Primary Angle-Closure (PAC) and Primary Angle-Closure Glaucoma (PACG)

Primary Angle-Closure (PAC) is the appositional or synechial closure of the eye’s anterior chamber angle, obstructing fluid drainage and elevating eye pressure, without glaucomatous optic neuropathy. The condition, often bilateral, can progress to Primary Angle-Closure Glaucoma (PACG) due to the damage it causes to the optic nerve.

Factors like age, long-sightedness, and Asian ethnicity can heighten a person’s risk of experiencing the condition, and it can be more common in females. PAC and PACG typically develop gradually, with acute rises in intraocular pressure leading to emergencies, in some cases.

The correct diagnosis of the condition will guide treatment. Management of the condition aims to control pressure and prevent further angle closure through procedures like laser iridotomy or iridoplasty. In some cases, surgery like trabeculectomy may be necessary. Regular eye checks are important to monitor and manage the condition.

Normal Tension Glaucoma

While elevated intraocular pressure is a primary risk factor of glaucoma, normal tension glaucoma is possible, which highlights that optic nerve changes can occur even with normal pressure. Factors such as a history of migraines, or Raynaud’s phenomenon may increase the risk of developing the condition. Ongoing research aims to identify and address other factors that contribute to the development of glaucoma.

Diagnosis involves assessing optic nerve and visual field changes, requiring thorough evaluation, especially for individuals over 40 with a family history of glaucoma and additional risk factors. Although many cases are asymptomatic initially, early detection through eye exams will be essential. Lowering intraocular pressure, typically through eye drops or procedures like laser or surgery, can help to slow vision loss down. Regular monitoring is important to prevent significant visual impairment.

Childhood Glaucoma

There are various types of childhood glaucoma including congenital, Infantile, or Juvenile glaucoma, characterised by abnormal development of the eye’s fluid drainage system. Although uncommon, it can have devastating effects on vision, often requiring early diagnosis and appropriate treatment to preserve sight. Different types and severity levels exist, with symptoms ranging from dislike of light to cloudy corneas.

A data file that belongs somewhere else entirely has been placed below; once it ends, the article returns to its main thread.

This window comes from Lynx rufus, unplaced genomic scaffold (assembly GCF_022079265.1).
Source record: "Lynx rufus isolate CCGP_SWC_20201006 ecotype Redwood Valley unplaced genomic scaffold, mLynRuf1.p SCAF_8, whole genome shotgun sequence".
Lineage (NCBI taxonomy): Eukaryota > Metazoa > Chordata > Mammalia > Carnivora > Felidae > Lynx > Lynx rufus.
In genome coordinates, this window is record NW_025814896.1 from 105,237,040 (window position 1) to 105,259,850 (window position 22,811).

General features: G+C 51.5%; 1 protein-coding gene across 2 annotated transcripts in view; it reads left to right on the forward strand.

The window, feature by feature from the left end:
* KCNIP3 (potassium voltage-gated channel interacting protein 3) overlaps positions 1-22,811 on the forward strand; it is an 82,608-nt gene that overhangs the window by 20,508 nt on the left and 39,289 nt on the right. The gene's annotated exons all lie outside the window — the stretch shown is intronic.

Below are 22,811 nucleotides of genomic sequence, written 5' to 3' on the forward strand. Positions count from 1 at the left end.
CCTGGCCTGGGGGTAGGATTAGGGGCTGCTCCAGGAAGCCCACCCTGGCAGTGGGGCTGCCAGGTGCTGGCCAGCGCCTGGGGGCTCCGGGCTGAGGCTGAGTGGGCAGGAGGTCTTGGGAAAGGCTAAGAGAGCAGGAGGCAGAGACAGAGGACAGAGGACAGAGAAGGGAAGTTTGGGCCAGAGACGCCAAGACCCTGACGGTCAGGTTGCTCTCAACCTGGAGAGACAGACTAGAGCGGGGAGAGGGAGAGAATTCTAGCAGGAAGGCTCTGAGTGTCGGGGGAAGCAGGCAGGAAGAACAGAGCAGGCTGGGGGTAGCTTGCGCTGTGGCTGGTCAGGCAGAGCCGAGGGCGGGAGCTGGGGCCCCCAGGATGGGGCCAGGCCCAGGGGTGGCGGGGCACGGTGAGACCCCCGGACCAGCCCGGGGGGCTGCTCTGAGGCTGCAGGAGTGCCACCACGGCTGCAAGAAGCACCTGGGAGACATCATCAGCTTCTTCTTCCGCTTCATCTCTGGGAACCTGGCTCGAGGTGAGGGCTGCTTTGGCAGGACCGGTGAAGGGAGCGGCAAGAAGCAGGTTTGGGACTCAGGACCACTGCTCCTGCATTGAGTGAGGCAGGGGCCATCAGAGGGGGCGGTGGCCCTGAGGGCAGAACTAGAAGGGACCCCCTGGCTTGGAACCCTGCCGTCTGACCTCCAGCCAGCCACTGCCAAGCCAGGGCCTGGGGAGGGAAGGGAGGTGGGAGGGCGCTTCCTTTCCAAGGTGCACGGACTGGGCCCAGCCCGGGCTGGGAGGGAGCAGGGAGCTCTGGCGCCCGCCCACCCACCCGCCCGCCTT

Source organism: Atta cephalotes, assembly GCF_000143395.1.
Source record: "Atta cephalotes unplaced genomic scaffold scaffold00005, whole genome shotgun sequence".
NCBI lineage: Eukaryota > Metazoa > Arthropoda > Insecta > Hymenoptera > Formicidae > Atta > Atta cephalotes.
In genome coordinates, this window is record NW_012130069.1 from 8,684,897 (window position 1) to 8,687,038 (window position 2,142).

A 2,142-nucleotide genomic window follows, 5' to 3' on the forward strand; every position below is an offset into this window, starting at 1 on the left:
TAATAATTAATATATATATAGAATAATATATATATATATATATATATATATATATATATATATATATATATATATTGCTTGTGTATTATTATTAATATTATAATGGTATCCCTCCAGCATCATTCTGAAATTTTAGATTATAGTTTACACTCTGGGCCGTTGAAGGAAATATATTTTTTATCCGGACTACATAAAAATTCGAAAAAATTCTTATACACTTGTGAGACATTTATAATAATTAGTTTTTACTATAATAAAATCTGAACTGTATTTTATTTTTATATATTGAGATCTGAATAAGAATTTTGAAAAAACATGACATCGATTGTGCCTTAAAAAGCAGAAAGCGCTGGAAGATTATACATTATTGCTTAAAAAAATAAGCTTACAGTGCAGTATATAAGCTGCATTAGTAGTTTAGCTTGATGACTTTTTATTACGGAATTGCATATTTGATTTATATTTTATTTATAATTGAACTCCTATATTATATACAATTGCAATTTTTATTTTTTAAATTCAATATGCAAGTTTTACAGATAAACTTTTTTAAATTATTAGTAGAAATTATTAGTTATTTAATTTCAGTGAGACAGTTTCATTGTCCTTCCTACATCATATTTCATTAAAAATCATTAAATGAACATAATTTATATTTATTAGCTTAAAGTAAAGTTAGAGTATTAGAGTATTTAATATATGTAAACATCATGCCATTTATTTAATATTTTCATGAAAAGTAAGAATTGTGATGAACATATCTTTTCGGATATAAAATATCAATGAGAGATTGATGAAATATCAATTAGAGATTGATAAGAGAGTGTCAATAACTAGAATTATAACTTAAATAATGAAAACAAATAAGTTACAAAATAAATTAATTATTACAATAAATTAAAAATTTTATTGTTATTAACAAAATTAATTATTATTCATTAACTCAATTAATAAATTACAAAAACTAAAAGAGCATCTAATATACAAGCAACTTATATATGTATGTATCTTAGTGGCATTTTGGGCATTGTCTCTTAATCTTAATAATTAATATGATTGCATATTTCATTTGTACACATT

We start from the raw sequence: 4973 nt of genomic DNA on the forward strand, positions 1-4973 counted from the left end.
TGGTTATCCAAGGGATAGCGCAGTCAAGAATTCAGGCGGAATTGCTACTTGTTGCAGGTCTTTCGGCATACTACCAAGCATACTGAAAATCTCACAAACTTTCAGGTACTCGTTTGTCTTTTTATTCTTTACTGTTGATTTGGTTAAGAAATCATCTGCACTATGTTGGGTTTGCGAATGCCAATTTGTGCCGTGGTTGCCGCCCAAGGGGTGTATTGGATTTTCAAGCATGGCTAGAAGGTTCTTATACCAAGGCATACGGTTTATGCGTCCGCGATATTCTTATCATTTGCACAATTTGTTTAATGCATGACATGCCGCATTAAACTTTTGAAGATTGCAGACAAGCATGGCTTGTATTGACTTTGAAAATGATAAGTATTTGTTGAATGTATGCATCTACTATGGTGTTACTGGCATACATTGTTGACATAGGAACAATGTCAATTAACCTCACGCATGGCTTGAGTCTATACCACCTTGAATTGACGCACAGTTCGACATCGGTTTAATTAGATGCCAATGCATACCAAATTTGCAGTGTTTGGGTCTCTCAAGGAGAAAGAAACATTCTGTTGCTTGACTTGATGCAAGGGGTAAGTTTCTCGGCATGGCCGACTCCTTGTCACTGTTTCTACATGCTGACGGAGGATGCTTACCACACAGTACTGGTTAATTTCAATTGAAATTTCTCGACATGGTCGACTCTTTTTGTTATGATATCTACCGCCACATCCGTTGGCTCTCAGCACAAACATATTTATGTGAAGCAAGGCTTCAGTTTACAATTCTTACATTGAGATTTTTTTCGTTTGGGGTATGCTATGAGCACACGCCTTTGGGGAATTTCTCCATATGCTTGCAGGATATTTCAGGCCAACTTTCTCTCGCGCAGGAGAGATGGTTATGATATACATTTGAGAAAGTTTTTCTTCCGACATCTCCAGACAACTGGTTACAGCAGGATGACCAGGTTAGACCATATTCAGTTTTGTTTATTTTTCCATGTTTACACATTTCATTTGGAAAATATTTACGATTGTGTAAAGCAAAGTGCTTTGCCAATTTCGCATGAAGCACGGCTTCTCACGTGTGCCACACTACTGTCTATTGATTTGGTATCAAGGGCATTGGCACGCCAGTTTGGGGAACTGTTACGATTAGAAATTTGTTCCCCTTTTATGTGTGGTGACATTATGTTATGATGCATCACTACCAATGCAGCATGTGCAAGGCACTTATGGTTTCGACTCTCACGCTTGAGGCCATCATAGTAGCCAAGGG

Diagnosis, typically requiring examination under anaesthesia for younger children, involves measuring eye size and pressure and assessing eye structures. Treatment depends on the cause and may include drops, liquids, or surgery to improve drainage. Success is monitored through regular check-ups, aiming for normal eye pressure and clear corneas, with interventions adjusted as needed. Treatment complexity and outcomes vary, emphasising the importance of ongoing care and individualised management.

Types of secondary glaucomas

Pigment-Dispersion Syndrome

The increased intraocular pressure (IOP) that damages the optic nerve and causes glaucoma can sometimes be elevated if trabecular drainage tissues are blocked by pigment particles. This occurs when the iris rubs against the zonules, dislodging pigment granules that obstruct the drainage system, leading to pressure elevation.

Eyes with moderate shortsightedness are most susceptible, potentially due to their shape facilitating iris-zonule contact. The condition has also been found to be more common in men than women and typically occurs before the age of 35.

Symptoms, like blurred vision and coloured rings around lights, may occur suddenly, especially after pupil dilation or jarring.
Treatment, typically initiated once pressure rises, may involve drops, laser procedures or medication. Regular monitoring by an ophthalmologist will be required to prevent significant vision loss, with surgical intervention considered if other treatments fail to adequately control pressure levels.

Pseudo-Exfoliation Syndrome and Glaucoma

In some cases of elevated intraocular pressure (IOP) and glaucoma, small white flakes resembling microscopic dandruff may be visible around the pupil and on the lens surface when examined with a slit lamp microscope. These flakes, typically accompanied by a mild dispersion of pigment granules, often accumulate on the trabecular meshwork, hindering the drainage of aqueous fluid from the eye and leading to pressure elevation.

Known as pseudo-exfoliation syndrome, it is more common in Northern Europeans, especially those of Scandinavian descent, and individuals over 60 years old. While early-stage glaucoma typically presents without symptoms, some may experience eye aches, headaches, or blurry vision as the condition progresses. Patients will need regular monitoring by an ophthalmologist, as pseudo-exfoliation syndrome increases the risk of glaucoma development, even with normal pressure.

Treatment aims to lower pressure through medical treatment or selective laser trabeculoplasty (SLT. Surgical options may be considered if other treatments fail. Regular specialist reviews are needed to prevent significant vision impairment.

Neovascular (Rubeotic) Glaucoma

Neovascular (rubeotic) glaucoma is caused by intraocular neovascularization (NV). The condition, often seen in individuals over 40 with diabetes, high cholesterol, or high blood pressure, involves the growth of new blood vessels on the iris, leading to a sudden rise in intraocular pressure and severe eye pain.

Treatment focuses on controlling pressure and addressing the underlying cause of neovascularisation. Medications, laser therapy, or surgery may be necessary to manage pressure and halt the growth of abnormal blood vessels. Regular monitoring can help to preserve the remaining vision and support the patient’s comfort levels.

Mixed Mechanism Glaucomas

Mixed mechanism glaucomas occur when an eye has elevated pressure due to both open-angle and angle closure glaucoma mechanisms.

Typically seen in long-sighted eyes, older individuals, women, and Asian populations, this condition often presents with symptoms like blurred vision, coloured rings around lights, severe eye pain, and nausea.